Media conglomerate DirectGroup Bertelsmann announced Tuesday that it is integrating its online bookstore, BOL.com, into its multichannel book club division and closing some of BOL.com’s international operations.
According to published reports, Bertelsmann club division chief Klaus Eierhoff predicted that the newly enhanced division would be able to beat e-tail bellwether Amazon.com through a multichannel approach.
“Instead of extending its product range to garden furniture, charcoal ovens, diet pills and cars, BOL.com has focused on the distribution of media products like music and books,” Bertelsmann e-commerce group president and chief executive officer Andreas Schmidt said in what was viewed as a thinly veiled shot at Amazon.
“In doing so, [BOL] has chosen a business model different from the general store concept of its competitors — beyond economic success,” Schmidt said.
Bertelsmann said that 10 percent of the revenue for its worldwide book club already comes from e-commerce.
Multichannel or Bust
Bertelsmann, the parent company of CDNow and majority owner of Barnesandnoble.com, said that BOL’s 16 former international divisions will operate as profit centers inside the company’s regional book-club businesses.
In addition, Bertelsmann will be shutting down its BOL operations in Denmark and Norway.
Bertelsmann denied that the changes are a retreat from a struggling online venture, instead saying that the restructuring is an attempt to capitalize on the need to provide multichannel offerings for its customers.
“By integrating its direct-to-customer businesses — and hence its online and offline distribution paths — Bertelsmann is acting earlier than other companies to adjust to a changed customer behavior characterized by the combined use of different paths for obtaining information on, and buying, media products,” the company said.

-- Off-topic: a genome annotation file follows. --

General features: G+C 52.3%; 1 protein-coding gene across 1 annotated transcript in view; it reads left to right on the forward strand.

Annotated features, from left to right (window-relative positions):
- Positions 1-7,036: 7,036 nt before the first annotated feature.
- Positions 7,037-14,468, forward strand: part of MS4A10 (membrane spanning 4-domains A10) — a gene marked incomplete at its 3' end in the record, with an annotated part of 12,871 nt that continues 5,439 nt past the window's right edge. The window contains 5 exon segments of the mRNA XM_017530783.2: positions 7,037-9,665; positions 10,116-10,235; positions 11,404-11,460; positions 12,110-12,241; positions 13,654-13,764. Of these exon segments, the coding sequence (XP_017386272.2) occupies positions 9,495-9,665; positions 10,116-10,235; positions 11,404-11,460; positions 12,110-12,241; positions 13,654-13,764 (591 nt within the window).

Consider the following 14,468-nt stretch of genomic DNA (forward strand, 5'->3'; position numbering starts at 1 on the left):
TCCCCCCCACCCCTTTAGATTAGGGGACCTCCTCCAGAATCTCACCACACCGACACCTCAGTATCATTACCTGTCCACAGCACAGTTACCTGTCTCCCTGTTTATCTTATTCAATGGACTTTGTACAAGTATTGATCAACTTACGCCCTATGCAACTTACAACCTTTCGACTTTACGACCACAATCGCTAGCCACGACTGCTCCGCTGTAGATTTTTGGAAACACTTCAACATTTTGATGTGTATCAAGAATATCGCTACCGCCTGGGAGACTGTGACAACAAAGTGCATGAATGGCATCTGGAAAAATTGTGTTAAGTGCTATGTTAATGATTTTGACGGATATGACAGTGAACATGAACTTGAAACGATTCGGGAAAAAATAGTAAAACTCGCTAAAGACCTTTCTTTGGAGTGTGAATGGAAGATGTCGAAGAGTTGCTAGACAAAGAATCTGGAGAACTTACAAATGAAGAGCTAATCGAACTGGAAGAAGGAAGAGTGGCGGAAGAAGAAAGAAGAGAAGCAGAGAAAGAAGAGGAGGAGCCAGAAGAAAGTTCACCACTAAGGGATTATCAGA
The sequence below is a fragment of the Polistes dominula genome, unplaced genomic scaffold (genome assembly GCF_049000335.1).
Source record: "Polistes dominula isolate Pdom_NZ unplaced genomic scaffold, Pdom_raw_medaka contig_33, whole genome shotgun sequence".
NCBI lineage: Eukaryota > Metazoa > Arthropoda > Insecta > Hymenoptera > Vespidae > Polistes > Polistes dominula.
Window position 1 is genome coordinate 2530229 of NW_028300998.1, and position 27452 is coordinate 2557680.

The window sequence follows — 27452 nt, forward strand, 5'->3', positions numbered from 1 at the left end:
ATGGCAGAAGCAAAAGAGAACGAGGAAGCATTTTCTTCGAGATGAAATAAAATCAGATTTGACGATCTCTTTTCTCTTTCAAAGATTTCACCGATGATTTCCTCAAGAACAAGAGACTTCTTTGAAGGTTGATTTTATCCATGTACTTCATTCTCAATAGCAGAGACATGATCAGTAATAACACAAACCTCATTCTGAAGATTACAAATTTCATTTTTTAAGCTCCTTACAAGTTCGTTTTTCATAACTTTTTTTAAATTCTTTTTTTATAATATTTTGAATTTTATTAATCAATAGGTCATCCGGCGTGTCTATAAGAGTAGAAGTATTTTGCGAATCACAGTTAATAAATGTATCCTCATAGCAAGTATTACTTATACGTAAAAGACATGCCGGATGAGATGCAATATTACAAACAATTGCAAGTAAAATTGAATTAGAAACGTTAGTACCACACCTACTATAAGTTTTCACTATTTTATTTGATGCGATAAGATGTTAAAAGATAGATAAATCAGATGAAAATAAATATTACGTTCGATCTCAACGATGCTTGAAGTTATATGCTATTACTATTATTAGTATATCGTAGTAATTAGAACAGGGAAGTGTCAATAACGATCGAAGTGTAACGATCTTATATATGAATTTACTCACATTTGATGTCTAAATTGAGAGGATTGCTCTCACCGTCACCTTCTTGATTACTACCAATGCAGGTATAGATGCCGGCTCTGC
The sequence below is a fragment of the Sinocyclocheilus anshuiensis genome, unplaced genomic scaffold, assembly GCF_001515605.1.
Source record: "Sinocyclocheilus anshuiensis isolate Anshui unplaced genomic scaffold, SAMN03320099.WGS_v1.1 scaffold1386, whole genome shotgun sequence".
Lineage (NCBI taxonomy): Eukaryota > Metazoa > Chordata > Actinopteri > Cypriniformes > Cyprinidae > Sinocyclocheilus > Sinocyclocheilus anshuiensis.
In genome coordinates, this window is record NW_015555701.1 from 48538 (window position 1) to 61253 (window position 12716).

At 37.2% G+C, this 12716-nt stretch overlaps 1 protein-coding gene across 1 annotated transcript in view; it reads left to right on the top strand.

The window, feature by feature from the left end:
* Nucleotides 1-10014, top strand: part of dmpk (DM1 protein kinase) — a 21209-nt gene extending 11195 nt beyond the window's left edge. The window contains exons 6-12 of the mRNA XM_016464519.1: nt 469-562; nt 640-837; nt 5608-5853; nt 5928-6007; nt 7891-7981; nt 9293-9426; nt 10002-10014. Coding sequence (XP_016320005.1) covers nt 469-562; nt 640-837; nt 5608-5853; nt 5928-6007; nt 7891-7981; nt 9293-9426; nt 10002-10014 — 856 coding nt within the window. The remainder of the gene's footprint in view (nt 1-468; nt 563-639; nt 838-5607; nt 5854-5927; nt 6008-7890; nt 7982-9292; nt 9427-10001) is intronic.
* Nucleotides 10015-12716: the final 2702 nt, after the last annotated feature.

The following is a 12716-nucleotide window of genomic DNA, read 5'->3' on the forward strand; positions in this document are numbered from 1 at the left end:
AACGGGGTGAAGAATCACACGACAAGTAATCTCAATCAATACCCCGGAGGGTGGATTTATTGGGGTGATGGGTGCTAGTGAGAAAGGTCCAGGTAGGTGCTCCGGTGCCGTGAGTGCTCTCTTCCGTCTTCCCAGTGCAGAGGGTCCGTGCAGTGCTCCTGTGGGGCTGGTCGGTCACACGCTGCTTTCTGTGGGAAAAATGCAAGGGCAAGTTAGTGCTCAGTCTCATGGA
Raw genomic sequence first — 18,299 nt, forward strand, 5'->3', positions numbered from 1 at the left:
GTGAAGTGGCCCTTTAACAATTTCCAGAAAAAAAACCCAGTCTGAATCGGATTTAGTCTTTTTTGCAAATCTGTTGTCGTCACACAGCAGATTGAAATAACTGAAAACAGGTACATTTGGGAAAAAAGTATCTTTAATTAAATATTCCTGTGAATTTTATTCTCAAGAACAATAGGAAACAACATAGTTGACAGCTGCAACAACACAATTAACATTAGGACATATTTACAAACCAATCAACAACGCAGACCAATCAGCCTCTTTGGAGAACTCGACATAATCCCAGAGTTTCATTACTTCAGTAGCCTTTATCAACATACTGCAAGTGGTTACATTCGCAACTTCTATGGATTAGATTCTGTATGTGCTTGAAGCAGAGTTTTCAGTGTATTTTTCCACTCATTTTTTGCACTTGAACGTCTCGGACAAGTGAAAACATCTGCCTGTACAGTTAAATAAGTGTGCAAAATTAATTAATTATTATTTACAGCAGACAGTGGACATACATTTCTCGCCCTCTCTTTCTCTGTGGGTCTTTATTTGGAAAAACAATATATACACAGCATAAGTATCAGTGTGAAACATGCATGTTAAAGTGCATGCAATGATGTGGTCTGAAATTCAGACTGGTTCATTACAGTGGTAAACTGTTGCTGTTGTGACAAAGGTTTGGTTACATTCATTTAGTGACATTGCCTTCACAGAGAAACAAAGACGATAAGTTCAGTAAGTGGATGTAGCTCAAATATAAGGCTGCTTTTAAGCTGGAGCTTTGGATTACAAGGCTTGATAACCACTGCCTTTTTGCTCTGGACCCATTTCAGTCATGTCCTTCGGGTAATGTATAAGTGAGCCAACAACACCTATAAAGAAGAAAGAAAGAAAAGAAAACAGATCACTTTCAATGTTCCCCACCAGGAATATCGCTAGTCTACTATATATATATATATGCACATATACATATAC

Following BOL’s launch in 1999, Bertelsmann scrapped plans to take BOL public in early 2000, citing unfavorable market conditions.
Nonetheless, Bertelsmann has become a major and aggressive player in the e-commerce marketplace. The company was an early investor in America Online, and in July, Bertelsmann rescued struggling CDNow, buying the music e-tailer for $117 million.
In November, Bertelsmann sparked controversy by linking with Internet music file-swapping service Napster. The two are expected to roll out a paid version of Napster’s free service this summer, a service offering that will also be linked to CDNow.
During the first week of May, Bertelsmann announced it was buying Zooba.com, an e-mail marketing and e-commerce firm whose e-commerce partners include Amazon and Barnesandnoble.com.